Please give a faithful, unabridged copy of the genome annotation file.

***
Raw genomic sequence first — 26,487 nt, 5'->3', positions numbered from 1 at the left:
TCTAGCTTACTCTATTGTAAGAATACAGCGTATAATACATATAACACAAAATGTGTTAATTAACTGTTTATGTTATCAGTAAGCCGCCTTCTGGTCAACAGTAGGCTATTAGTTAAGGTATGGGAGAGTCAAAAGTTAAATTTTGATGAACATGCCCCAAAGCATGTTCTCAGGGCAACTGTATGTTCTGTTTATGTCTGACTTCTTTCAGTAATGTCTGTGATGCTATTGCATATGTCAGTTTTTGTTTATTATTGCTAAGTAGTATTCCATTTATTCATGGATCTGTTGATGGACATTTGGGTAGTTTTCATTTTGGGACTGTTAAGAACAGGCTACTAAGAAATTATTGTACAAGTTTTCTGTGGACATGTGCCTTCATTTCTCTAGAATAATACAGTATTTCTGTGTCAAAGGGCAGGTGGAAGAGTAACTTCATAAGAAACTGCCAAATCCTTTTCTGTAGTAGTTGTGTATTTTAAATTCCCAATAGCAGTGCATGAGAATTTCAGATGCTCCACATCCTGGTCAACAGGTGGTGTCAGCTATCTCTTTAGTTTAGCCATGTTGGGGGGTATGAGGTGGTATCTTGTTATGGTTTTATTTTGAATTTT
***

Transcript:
Raw genomic sequence first — 26,487 nt, 5'->3', positions numbered from 1 at the left:
TCTAGCTTACTCTATTGTAAGAATACAGCGTATAATACATATAACACAAAATGTGTTAATTAACTGTTTATGTTATCAGTAAGCCGCCTTCTGGTCAACAGTAGGCTATTAGTTAAGGTATGGGAGAGTCAAAAGTTAAATTTTGATGAACATGCCCCAAAGCATGTTCTCAGGGCAACTGTATGTTCTGTTTATGTCTGACTTCTTTCAGTAATGTCTGTGATGCTATTGCATATGTCAGTTTTTGTTTATTATTGCTAAGTAGTATTCCATTTATTCATGGATCTGTTGATGGACATTTGGGTAGTTTTCATTTTGGGACTGTTAAGAACAGGCTACTAAGAAATTATTGTACAAGTTTTCTGTGGACATGTGCCTTCATTTCTCTAGAATAATACAGTATTTCTGTGTCAAAGGGCAGGTGGAAGAGTAACTTCATAAGAAACTGCCAAATCCTTTTCTGTAGTAGTTGTGTATTTTAAATTCCCAATAGCAGTGCATGAGAATTTCAGATGCTCCACATCCTGGTCAACAGGTGGTGTCAGCTATCTCTTTAGTTTAGCCATGTTGGGGGGTATGAGGTGGTATCTTGTTATGGTTTTATTTTGAATTTT